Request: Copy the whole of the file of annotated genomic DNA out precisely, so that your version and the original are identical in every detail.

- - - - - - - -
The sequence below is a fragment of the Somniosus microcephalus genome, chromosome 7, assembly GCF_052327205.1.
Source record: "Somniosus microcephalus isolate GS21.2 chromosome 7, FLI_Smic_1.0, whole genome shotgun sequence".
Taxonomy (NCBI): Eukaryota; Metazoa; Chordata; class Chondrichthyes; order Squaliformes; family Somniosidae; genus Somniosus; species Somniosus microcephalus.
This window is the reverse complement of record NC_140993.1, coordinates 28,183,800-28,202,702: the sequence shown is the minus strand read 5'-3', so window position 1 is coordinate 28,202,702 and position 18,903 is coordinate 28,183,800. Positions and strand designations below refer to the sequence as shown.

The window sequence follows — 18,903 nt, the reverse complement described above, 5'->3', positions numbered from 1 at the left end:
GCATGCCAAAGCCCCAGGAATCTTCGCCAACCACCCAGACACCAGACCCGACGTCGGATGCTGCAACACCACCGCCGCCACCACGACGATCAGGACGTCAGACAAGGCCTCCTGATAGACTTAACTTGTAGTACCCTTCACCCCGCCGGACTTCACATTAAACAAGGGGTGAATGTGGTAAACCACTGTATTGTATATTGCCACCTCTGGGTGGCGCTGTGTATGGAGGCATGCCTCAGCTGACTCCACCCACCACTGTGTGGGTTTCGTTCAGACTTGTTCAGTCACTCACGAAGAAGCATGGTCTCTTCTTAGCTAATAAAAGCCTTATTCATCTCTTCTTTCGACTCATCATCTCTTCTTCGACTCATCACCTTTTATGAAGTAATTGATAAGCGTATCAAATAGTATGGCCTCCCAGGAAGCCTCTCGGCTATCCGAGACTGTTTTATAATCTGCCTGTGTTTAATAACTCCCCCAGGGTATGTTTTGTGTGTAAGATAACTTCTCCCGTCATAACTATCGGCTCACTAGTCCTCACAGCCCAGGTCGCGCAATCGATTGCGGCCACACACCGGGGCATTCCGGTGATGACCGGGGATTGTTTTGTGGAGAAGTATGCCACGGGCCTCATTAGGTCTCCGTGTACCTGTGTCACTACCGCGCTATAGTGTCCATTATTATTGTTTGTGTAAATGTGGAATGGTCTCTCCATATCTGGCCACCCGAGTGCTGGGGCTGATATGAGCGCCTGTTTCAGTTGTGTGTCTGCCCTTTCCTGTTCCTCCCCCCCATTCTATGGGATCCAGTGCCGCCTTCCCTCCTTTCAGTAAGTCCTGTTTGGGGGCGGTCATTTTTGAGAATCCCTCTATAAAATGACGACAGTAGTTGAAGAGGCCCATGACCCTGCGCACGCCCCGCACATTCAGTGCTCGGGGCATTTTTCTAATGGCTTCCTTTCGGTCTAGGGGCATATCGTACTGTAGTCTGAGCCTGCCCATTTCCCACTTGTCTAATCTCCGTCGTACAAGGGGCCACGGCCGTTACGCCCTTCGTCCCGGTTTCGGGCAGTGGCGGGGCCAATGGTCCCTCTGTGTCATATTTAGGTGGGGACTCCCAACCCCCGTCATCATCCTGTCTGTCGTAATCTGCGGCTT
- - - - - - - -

The sequence below is a fragment of the Somniosus microcephalus genome, chromosome 7, assembly GCF_052327205.1.
Source record: "Somniosus microcephalus isolate GS21.2 chromosome 7, FLI_Smic_1.0, whole genome shotgun sequence".
Taxonomy (NCBI): Eukaryota; Metazoa; Chordata; class Chondrichthyes; order Squaliformes; family Somniosidae; genus Somniosus; species Somniosus microcephalus.
This window is the reverse complement of record NC_140993.1, coordinates 28,183,800-28,202,702: the sequence shown is the minus strand read 5'-3', so window position 1 is coordinate 28,202,702 and position 18,903 is coordinate 28,183,800. Positions and strand designations below refer to the sequence as shown.

The window sequence follows — 18,903 nt, the reverse complement described above, 5'->3', positions numbered from 1 at the left end:
GCATGCCAAAGCCCCAGGAATCTTCGCCAACCACCCAGACACCAGACCCGACGTCGGATGCTGCAACACCACCGCCGCCACCACGACGATCAGGACGTCAGACAAGGCCTCCTGATAGACTTAACTTGTAGTACCCTTCACCCCGCCGGACTTCACATTAAACAAGGGGTGAATGTGGTAAACCACTGTATTGTATATTGCCACCTCTGGGTGGCGCTGTGTATGGAGGCATGCCTCAGCTGACTCCACCCACCACTGTGTGGGTTTCGTTCAGACTTGTTCAGTCACTCACGAAGAAGCATGGTCTCTTCTTAGCTAATAAAAGCCTTATTCATCTCTTCTTTCGACTCATCATCTCTTCTTCGACTCATCACCTTTTATGAAGTAATTGATAAGCGTATCAAATAGTATGGCCTCCCAGGAAGCCTCTCGGCTATCCGAGACTGTTTTATAATCTGCCTGTGTTTAATAACTCCCCCAGGGTATGTTTTGTGTGTAAGATAACTTCTCCCGTCATAACTATCGGCTCACTAGTCCTCACAGCCCAGGTCGCGCAATCGATTGCGGCCACACACCGGGGCATTCCGGTGATGACCGGGGATTGTTTTGTGGAGAAGTATGCCACGGGCCTCATTAGGTCTCCGTGTACCTGTGTCACTACCGCGCTATAGTGTCCATTATTATTGTTTGTGTAAATGTGGAATGGTCTCTCCATATCTGGCCACCCGAGTGCTGGGGCTGATATGAGCGCCTGTTTCAGTTGTGTGTCTGCCCTTTCCTGTTCCTCCCCCCCATTCTATGGGATCCAGTGCCGCCTTCCCTCCTTTCAGTAAGTCCTGTTTGGGGGCGGTCATTTTTGAGAATCCCTCTATAAAATGACGACAGTAGTTGAAGAGGCCCATGACCCTGCGCACGCCCCGCACATTCAGTGCTCGGGGCATTTTTCTAATGGCTTCCTTTCGGTCTAGGGGCATATCGTACTGTAGTCTGAGCCTGCCCATTTCCCACTTGTCTAATCTCCGTCGTACAAGGGGCCACGGCCGTTACGCCCTTCGTCCCGGTTTCGGGCAGTGGCGGGGCCAATGGTCCCTCTGTGTCATATTTAGGTGGGGACTCCCAACCCCCGTCATCATCCTGTCTGTCGTAATCTGCGGCTT